707 F.2d 64
UNITED STATES of America, Plaintiff-Appellee,
Salvatore PETRELLA, Defendant-Appellant.
No. 798, Docket 82-1342.
United States Court of Appeals,
Argued Feb. 8, 1983.
Decided May 11, 1983.
Jeffrey B. Meller, Burlington, Vt., for defendant-appellant.
George W.F. Cook, U.S. Atty., D.Vt., Rutland, Vt., George J. Terwilliger, III, Asst. U.S. Atty., P. Scott McGee, Asst. U.S. Atty., Burlington, Vt., for plaintiff-appellee.
Before LUMBARD and CARDAMONE, Circuit Judges, and ZAMPANO, District Judge.*
ZAMPANO, District Judge:
The sole issue raised on this appeal is whether a defendant, indicted under 8 U.S.C. Sec. 1326 for unlawful reentry into this country after deportation, may challenge the validity of the original order of deportation as a defense to the prosecution. We conclude that the underlying deportation is not subject to collateral attack in a Sec. 1326 criminal proceeding and we therefore affirm appellant's conviction.
* Appellant, Salvatore Petrella, was admitted to the United States in 1978 as a visitor to inspect and study a training program for machine tool operators in Billerica, Massachusetts. Petrella decided to enroll in the program and a one-year trainee visa was issued by the Immigration and Naturalization Service ("INS"). When the visa expired, he failed to depart voluntarily and a deportation warrant issued. With the aid of retained counsel, who represented him before the INS Petrella delayed his departure from the United States for an additional three years. Finally, a deportation order was issued, from which no appeal for judicial review was perfected. On April 19, 1982, Petrella was arrested and deported to Italy.
Approximately a month later, Petrella flew from Italy to Canada and unsuccessfully attempted to enter this country at Niagara Falls. Undaunted, he again attempted to cross the border at Highgate Springs, Vermont on May 23, 1982. In response to routine questions by Immigration Inspectors, Petrella stated he was an United States Citizen and produced a Social Security Card and a Massachusetts driver's license to support his claim. A search of his automobile yielded an Italian passport and, after further questioning, he was arrested and charged with willfully making a false claim of citizenship, 18 U.S.C. Sec. 911, and with attempting to enter the United States without authorization after deportation, 8 U.S.C. Sec. 1326.1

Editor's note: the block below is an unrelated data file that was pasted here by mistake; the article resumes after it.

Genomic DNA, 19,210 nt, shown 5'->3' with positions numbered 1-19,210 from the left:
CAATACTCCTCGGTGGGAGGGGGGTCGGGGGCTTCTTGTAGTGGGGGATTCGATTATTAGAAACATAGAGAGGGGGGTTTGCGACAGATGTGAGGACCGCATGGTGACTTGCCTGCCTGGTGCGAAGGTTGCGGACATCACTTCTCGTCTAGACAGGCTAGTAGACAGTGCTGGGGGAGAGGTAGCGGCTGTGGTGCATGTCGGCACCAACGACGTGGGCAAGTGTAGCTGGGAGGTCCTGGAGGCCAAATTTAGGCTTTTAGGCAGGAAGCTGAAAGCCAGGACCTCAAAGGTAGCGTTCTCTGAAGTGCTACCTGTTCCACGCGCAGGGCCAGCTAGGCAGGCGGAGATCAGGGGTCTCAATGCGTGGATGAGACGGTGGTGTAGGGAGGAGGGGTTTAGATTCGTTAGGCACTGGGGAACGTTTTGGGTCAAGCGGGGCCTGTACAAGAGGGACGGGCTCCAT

Prior to trial, Petrella moved to dismiss the indictment on the ground that the 1979 deportation proceedings did not comport with due process. The District Court refused to review the merits of the deportation and denied the motion. On July 21, 1982, a jury found appellant guilty on both charges.
In United States v. Spector, 343 U.S. 169, 172-73, 72 S.Ct. 591, 593-594, 96 L.Ed. 863 (1952), the Supreme Court reserved decision on whether a defendant may relitigate the issue of original deportability in a criminal prosecution in which the prior deportation is an element of the offense. The courts of appeals that have addressed the question in the context of a Sec. 1326 prosecution are divided as to whether collateral attacks are permissible.
The Third, Seventh and Ninth Circuits have approved varying degrees of trial court review of the underlying deportation. See, e.g., United States v. Rosal-Aguilar, 652 F.2d 721, 722-23 (7 Cir.1981) (government must prove the deportation was "based on a valid legal predicate and obtained according to law"); United States v. Rangel-Gonzales, 617 F.2d 529, 530 (9 Cir.1980) (defendant entitled to demonstrate that a violation of an INS regulation prejudiced a protected interest); United States v. Bowles, 331 F.2d 742, 750 (3 Cir.1964) (defendant permitted to show there was no factual or legal basis for his deportation).
The Eighth Circuit, while indicating that a limited pretrial review of the deportation hearing may be permissible in some circumstances, Hernandez-Uribe v. United States, 515 F.2d 20, 22 (8 Cir.1975), cert. denied, 423 U.S. 1057, 96 S.Ct. 791, 46 L.Ed.2d 647 (1976), has not squarely addressed the question. See United States v. Cabrera, 650 F.2d 942, 943 (8 Cir.1981).
The Fifth Circuit, after careful analysis of the elaborate scheme of administrative and judicial review already available to an alien under other provisions of the Immigration and Nationality Act ("INA"), has determined that Congress intended to bar collateral attacks on deportation orders in Sec. 1326 prosecutions. United States v. De La Cruz-Sepulveda, 656 F.2d 1129, 1131 (5 Cir.1981); United States v. Gonzalez-Parra, 438 F.2d 694, 697 (5 Cir.), cert. denied, 402 U.S. 1010, 91 S.Ct. 2196, 29 L.Ed.2d 433 (1971). The Tenth Circuit, in Arriaga-Ramirez v. United States, 325 F.2d 857, 859 (10 Cir.1963), has also rejected collateral review but with little supporting analysis.
Our analysis begins with the language of the unlawful reentry statute which provides in relevant part: "Any alien who--(1) has been arrested and deported or excluded and deported, and thereafter (2) enters, attempts to enter, or is at any time found in, the United States ... shall be guilty of a felony ...." 8 U.S.C. Sec. 1326. The lack of any express reference to the validity of the deportation or of the arrest indicates that the statute seeks to punish the unauthorized reentry of an alien previously deported, regardless of whether the deportation was "lawful."2